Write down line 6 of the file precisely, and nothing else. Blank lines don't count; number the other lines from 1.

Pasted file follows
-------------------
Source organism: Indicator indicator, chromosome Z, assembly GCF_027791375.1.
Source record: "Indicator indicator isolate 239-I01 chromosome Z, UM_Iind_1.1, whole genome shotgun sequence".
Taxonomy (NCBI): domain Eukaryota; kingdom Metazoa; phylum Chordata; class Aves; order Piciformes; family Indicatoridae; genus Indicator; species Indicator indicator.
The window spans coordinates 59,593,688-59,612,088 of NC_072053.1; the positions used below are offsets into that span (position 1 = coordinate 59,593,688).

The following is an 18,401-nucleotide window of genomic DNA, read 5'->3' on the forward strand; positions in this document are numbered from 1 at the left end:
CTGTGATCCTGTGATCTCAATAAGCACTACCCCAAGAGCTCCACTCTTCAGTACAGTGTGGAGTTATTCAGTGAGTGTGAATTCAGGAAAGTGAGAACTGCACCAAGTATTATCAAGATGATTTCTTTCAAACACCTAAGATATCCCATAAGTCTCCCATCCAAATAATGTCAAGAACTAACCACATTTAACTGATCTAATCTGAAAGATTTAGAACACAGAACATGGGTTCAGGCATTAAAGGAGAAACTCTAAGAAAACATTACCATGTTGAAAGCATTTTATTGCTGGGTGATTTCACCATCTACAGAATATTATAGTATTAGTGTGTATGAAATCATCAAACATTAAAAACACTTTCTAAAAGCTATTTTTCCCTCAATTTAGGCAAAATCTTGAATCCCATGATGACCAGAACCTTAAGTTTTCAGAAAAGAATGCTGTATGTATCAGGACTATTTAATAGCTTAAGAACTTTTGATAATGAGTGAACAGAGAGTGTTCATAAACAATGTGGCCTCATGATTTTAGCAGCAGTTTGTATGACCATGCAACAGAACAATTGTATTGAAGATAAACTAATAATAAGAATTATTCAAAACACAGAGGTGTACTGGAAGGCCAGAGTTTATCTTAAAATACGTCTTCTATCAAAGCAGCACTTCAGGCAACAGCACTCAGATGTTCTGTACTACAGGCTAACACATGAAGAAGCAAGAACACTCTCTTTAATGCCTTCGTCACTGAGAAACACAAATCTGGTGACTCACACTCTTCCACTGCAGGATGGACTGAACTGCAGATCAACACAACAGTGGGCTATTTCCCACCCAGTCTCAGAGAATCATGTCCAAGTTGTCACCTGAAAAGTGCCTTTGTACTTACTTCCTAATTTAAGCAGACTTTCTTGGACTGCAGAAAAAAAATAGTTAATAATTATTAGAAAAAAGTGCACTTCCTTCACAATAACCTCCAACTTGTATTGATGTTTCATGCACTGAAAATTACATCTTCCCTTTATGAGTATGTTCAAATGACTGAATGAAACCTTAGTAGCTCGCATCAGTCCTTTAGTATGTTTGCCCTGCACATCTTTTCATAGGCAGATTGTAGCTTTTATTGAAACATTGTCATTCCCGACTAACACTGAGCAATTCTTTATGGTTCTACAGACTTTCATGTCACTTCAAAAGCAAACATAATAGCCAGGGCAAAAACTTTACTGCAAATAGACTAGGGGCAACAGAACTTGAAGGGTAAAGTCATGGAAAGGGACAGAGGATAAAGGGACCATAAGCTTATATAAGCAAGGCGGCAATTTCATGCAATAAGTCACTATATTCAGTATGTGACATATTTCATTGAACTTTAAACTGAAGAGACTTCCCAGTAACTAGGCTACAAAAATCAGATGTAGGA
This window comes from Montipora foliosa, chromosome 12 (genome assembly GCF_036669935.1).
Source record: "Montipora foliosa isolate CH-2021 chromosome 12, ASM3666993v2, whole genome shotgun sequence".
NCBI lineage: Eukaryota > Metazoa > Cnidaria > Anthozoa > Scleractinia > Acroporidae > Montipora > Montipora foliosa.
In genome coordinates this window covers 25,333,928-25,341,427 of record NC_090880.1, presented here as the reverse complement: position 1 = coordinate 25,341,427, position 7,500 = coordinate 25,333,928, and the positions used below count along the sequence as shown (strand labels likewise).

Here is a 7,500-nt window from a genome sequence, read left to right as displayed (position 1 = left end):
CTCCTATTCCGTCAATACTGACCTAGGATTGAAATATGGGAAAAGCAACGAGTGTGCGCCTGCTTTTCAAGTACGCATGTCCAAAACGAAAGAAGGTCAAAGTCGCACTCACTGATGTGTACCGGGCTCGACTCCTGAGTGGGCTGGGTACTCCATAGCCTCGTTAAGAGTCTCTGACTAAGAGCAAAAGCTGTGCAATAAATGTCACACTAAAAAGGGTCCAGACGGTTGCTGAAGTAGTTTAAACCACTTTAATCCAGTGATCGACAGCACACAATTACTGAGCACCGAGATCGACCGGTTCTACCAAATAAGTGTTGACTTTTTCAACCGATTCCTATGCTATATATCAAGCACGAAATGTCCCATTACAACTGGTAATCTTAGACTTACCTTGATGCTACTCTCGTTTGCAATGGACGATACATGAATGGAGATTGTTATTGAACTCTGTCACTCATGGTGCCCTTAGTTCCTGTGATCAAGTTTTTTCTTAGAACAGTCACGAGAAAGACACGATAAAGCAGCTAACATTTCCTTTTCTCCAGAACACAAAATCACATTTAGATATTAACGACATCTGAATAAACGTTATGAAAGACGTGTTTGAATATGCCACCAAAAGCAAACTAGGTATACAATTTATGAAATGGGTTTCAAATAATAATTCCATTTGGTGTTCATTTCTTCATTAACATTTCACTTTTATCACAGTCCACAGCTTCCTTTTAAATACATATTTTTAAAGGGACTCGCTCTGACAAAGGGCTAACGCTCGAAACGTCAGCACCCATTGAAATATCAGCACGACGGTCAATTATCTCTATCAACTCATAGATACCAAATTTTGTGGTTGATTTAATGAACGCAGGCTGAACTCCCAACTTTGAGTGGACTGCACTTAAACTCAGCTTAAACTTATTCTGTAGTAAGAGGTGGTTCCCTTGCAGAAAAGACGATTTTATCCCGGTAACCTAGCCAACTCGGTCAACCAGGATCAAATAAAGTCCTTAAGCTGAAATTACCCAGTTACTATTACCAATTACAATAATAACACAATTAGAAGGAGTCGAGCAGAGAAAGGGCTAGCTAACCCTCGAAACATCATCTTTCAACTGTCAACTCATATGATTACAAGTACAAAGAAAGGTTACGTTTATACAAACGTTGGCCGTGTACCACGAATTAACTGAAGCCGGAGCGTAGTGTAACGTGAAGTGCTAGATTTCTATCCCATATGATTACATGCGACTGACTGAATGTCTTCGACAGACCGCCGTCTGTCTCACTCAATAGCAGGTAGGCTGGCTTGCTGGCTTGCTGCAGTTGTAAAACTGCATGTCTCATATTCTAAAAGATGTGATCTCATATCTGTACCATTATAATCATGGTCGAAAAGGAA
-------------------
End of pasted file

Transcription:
CTGTGATCCTGTGATCTCAATAAGCACTACCCCAAGAGCTCCACTCTTCAGTACAGTGTGGAGTTATTCAGTGAGTGTGAATTCAGGAAAGTGAGAACTGCACCAAGTATTATCAAGATGATTTCTTTCAAACACCTAAGATATCCCATAAGTCTCCCATCCAAATAATGTCAAGAACTAACCACATTTAACTGATCTAATCTGAAAGATTTAGAACACAGAACATGGGTTCAGGCATTAAAGGAGAAACTCTAAGAAAACATTACCATGTTGAAAGCATTTTATTGCTGGGTGATTTCACCATCTACAGAATATTATAGTATTAGTGTGTATGAAATCATCAAACATTAAAAACACTTTCTAAAAGCTATTTTTCCCTCAATTTAGGCAAAATCTTGAATCCCATGATGACCAGAACCTTAAGTTTTCAGAAAAGAATGCTGTATGTATCAGGACTATTTAATAGCTTAAGAACTTTTGATAATGAGTGAACAGAGAGTGTTCATAAACAATGTGGCCTCATGATTTTAGCAGCAGTTTGTATGACCATGCAACAGAACAATTGTATTGAAGATAAACTAATAATAAGAATTATTCAAAACACAGAGGTGTACTGGAAGGCCAGAGTTTATCTTAAAATACGTCTTCTATCAAAGCAGCACTTCAGGCAACAGCACTCAGATGTTCTGTACTACAGGCTAACACATGAAGAAGCAAGAACACTCTCTTTAATGCCTTCGTCACTGAGAAACACAAATCTGGTGACTCACACTCTTCCACTGCAGGATGGACTGAACTGCAGATCAACACAACAGTGGGCTATTTCCCACCCAGTCTCAGAGAATCATGTCCAAGTTGTCACCTGAAAAGTGCCTTTGTACTTACTTCCTAATTTAAGCAGACTTTCTTGGACTGCAGAAAAAAAATAGTTAATAATTATTAGAAAAAAGTGCACTTCCTTCACAATAACCTCCAACTTGTATTGATGTTTCATGCACTGAAAATTACATCTTCCCTTTATGAGTATGTTCAAATGACTGAATGAAACCTTAGTAGCTCGCATCAGTCCTTTAGTATGTTTGCCCTGCACATCTTTTCATAGGCAGATTGTAGCTTTTATTGAAACATTGTCATTCCCGACTAACACTGAGCAATTCTTTATGGTTCTACAGACTTTCATGTCACTTCAAAAGCAAACATAATAGCCAGGGCAAAAACTTTACTGCAAATAGACTAGGGGCAACAGAACTTGAAGGGTAAAGTCATGGAAAGGGACAGAGGATAAAGGGACCATAAGCTTATATAAGCAAGGCGGCAATTTCATGCAATAAGTCACTATATTCAGTATGTGACATATTTCATTGAACTTTAAACTGAAGAGACTTCCCAGTAACTAGGCTACAAAAATCAGATGTAGGA